French President Jacques Chirac started an Asian tour Friday with a trip to Thailand , becoming the first French leader to visit since the two countries established diplomatic relations 150 years ago. French flags and giant portraits of Chirac and his wife, Bernadette, festooned major roads in Bangkok to greet the delegation, which includes business leaders and the ministers of foreign affairs, defense, economy, tourism and commerce.
King Bhumibol Adulyadej and Queen Sirikit personally welcomed Chirac at the airport ahead of a state dinner at the royal palace Friday evening. On Saturday, Chirac was to hold talks with Prime Minister Thaksin Shinawatra, pay homage to victims of the 2004 tsunami, and announce a push for increased French investment in Thailand . Bilateral trade jumped 37 percent last year to Ђ 2.8 billion (US$3.3 billion).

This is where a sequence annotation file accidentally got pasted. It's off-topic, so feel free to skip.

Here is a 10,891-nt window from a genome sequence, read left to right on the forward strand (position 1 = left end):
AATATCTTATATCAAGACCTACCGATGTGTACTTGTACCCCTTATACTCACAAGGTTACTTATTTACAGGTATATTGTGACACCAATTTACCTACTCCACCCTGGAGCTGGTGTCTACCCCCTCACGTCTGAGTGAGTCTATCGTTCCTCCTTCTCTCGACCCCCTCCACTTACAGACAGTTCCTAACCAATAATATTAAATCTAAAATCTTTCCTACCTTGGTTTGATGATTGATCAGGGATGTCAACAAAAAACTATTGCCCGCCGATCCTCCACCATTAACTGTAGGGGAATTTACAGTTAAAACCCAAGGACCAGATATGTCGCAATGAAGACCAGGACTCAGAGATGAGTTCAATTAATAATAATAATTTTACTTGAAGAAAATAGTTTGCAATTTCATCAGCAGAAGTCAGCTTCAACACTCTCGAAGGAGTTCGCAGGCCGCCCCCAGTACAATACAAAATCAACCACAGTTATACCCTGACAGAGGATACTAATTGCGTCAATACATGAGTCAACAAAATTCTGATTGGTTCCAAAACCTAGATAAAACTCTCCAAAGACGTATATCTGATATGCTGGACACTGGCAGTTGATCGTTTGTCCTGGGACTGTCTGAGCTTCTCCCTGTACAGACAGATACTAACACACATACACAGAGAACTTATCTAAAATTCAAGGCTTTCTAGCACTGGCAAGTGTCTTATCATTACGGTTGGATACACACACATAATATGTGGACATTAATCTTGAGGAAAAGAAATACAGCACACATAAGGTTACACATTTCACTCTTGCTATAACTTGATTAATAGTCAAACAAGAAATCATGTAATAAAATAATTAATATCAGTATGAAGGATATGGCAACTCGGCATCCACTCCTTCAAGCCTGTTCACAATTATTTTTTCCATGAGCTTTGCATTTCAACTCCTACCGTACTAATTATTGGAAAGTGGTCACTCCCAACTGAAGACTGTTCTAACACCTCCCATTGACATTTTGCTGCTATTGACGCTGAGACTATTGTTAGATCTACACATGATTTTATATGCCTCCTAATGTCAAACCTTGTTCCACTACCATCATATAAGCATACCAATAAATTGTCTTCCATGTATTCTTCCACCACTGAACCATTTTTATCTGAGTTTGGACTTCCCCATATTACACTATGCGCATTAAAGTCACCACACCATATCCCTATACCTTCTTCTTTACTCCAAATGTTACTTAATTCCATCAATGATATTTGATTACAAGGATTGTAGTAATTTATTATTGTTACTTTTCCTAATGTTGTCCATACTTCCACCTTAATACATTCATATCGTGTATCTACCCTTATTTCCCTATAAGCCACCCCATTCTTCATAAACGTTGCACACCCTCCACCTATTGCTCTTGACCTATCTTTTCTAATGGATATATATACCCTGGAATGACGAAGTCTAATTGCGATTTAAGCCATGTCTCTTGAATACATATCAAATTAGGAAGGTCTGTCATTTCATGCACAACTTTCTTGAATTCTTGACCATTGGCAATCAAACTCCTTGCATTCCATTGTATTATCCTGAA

"Almost 350 French companies are already present in Thailand," Chirac told The Nation newspaper in an interview published Thursday, saying he wanted to "double the number of French companies active in Thailand over the next few years."
About 30 French executives were accompanying Chirac, including top officials of oil giant Total SA, heavy engineering company Alstom SA, defense contractor Dassault Aviation SA, the world's largest cement maker, Lafarge SA, and Carrefour SA, the world's second-largest retailer.
Chirac's two-day trip to Thailand , the first by a French leader since the countries established diplomatic ties in 1856, will be followed with a trip to India . The Indian leg of his trip was almost overshadowed by concerns over a decommissioned French aircraft carrier containing tons of toxic materials. The asbestos-carrying Clemenceau had been en route to India to be dismantled when Chirac on Wednesday ordered it back to France , allowing him to focus his trip on boosting economic ties, reports the AP.
German Chancellor Olaf Scholz sharply commented on the remarks from the leader of the Social Democratic Party (SDP) of Germany